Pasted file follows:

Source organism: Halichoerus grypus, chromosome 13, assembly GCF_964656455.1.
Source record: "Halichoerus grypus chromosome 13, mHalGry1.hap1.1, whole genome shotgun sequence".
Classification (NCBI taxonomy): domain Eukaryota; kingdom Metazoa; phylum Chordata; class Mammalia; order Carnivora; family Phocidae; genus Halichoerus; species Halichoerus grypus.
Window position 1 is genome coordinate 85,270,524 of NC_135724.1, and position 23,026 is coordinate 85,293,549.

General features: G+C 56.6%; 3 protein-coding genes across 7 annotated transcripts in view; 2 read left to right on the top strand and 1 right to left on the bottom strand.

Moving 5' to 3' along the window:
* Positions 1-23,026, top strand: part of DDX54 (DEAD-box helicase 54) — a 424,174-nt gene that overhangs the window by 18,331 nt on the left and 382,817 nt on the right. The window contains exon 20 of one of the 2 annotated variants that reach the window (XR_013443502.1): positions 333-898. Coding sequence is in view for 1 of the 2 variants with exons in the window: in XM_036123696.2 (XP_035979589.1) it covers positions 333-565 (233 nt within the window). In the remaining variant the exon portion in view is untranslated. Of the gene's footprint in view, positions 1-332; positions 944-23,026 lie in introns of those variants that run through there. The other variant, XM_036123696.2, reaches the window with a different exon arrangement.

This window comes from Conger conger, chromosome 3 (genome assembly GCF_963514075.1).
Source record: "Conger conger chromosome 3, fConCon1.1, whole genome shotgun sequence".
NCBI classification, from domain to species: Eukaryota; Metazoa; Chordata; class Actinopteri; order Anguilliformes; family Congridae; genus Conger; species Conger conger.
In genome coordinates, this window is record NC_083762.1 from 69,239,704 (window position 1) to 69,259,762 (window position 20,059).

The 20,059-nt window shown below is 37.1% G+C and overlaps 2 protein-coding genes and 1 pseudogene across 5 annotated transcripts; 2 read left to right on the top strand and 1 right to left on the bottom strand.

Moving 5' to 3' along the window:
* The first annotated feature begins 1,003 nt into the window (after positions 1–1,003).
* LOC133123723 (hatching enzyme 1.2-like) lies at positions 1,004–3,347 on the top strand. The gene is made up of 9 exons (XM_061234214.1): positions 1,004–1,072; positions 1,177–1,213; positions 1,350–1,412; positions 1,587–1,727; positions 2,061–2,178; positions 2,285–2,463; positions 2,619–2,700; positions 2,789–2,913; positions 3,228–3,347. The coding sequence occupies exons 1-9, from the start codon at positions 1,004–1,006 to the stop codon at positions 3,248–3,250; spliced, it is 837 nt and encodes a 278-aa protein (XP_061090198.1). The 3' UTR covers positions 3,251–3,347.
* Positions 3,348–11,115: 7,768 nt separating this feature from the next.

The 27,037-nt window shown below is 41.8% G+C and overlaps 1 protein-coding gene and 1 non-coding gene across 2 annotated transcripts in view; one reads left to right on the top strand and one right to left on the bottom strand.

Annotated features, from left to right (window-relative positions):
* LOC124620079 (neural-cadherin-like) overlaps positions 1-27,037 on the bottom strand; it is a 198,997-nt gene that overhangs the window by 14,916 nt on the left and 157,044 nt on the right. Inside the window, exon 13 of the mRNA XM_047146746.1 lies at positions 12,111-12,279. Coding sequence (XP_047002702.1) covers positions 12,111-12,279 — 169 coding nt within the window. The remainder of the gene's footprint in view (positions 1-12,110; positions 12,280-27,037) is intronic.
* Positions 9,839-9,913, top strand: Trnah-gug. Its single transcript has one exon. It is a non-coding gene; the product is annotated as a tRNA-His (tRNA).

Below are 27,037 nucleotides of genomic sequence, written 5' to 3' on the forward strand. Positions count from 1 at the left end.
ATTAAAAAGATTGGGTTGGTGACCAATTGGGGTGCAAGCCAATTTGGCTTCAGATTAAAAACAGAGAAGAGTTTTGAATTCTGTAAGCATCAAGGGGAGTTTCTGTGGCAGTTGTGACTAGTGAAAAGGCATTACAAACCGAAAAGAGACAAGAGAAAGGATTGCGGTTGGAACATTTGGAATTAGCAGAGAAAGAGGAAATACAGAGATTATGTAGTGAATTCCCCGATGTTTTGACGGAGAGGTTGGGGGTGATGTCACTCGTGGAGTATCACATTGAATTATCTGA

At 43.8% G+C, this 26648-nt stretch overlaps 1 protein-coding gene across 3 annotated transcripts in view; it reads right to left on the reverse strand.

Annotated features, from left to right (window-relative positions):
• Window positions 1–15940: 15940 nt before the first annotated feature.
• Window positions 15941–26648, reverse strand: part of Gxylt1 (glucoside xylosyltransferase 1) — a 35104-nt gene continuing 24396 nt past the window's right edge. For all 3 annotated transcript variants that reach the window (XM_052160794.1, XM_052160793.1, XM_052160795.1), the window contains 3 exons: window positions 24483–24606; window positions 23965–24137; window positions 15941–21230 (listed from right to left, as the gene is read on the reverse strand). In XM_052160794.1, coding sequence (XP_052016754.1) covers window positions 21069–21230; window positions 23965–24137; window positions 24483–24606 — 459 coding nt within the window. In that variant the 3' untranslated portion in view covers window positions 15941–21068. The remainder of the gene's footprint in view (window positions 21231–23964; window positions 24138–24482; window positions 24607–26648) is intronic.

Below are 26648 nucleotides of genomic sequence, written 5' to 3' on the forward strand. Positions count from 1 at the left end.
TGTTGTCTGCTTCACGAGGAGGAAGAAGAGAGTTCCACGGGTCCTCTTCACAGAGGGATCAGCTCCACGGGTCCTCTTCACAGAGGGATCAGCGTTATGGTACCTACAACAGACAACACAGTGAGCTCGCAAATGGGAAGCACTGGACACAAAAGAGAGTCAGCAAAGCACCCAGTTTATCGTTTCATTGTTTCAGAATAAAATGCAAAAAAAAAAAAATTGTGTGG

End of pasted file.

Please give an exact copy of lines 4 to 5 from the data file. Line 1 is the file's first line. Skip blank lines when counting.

Window position 1 is genome coordinate 85,270,524 of NC_135724.1, and position 23,026 is coordinate 85,293,549.

General features: G+C 56.6%; 3 protein-coding genes across 7 annotated transcripts in view; 2 read left to right on the top strand and 1 right to left on the bottom strand.